How Australia’s red meat industry is working to protect and grow our market volume, share and value of beef exported to China

17 September 2015

Australia represents the largest share of China’s official beef imports and has seen steady growth in export volume this year, but Uruguay and Argentina are starting to take a larger slice of Australia’s share of China’s beef imports.

Australia’s market share of official beef imports to China is still the largest, at 39% for the 2014-15 fiscal year. The volume of Australia’s beef exports to China has been growing over this past year – up 220% from 5,513 tonnes in February, to 17,668 tonnes in July.


Despite this growth, Australia’s market share has declined from the peak of 53% share in the 2013-14 fiscal year, losing 14% share during the past fiscal year.

This has been taken up by Uruguay, which has increased its share from 24% in 2012-13, to 32% in 2014-15, and by Argentina, which had less than 2% in 2012-13 and is now 9% 2014-15.

The overall volume of beef imported into China through the official channel has been growing, in response to its “grey channel” crackdowns earlier in the year. China’s official total beef import volume, as reported by China Customs, is up 137% from 19,704 tonnes in February, to 46,758 tonnes in July this year.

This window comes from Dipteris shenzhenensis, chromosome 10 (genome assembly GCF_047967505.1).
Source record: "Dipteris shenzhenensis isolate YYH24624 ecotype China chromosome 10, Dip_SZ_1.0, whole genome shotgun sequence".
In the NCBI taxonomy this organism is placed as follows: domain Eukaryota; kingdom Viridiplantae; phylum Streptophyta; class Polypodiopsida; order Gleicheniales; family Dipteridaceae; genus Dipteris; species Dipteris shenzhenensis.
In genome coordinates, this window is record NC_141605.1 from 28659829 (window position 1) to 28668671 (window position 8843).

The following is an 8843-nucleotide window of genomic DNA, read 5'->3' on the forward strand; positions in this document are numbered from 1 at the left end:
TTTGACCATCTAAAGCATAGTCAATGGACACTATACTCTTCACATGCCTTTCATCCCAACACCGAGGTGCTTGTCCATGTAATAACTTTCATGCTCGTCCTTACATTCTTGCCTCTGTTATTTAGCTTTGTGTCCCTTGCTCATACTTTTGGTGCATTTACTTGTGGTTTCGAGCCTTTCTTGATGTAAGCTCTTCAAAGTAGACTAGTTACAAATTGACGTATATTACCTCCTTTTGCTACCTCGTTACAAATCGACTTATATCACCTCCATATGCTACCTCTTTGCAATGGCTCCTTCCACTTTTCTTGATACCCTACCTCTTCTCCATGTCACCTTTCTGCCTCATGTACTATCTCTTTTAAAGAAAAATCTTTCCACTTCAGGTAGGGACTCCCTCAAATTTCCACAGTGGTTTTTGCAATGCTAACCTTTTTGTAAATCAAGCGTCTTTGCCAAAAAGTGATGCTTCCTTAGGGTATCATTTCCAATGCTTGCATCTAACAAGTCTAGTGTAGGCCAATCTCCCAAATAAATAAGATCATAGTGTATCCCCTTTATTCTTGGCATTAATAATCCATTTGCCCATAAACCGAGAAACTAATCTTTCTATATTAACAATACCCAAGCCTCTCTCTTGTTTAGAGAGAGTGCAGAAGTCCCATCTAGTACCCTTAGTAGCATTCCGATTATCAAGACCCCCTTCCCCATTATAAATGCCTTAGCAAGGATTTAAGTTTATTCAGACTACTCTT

Price is a key factor. The unit price for beef imported into China from Uruguay is the lowest of the official importing countries and significantly lower than Australia’s. At the same time, Australia’s unit price is still comparatively competitive.


There are a number of ways the Australian red meat industry is working to protect and, grow, its market share and value of beef imported by China:

  • The ChAFTA is expected to demonstrate gradual reduction of tariffs on Australian beef going into China, helping to make it more competitive.
  • The Australian beef industry is working on building demand in China for higher value cuts, to grow export value. Currently 10 Australian plants have been approved to export chilled beef to China and Australian technical market access experts are working to increase this number. They believe increasing export volume of premium cuts of chilled beef is one way to showcase the competitive advantages of Australian beef in terms of nutritional value, taste and eating quality, helping to create a “halo” effect around Australian red meat overall.

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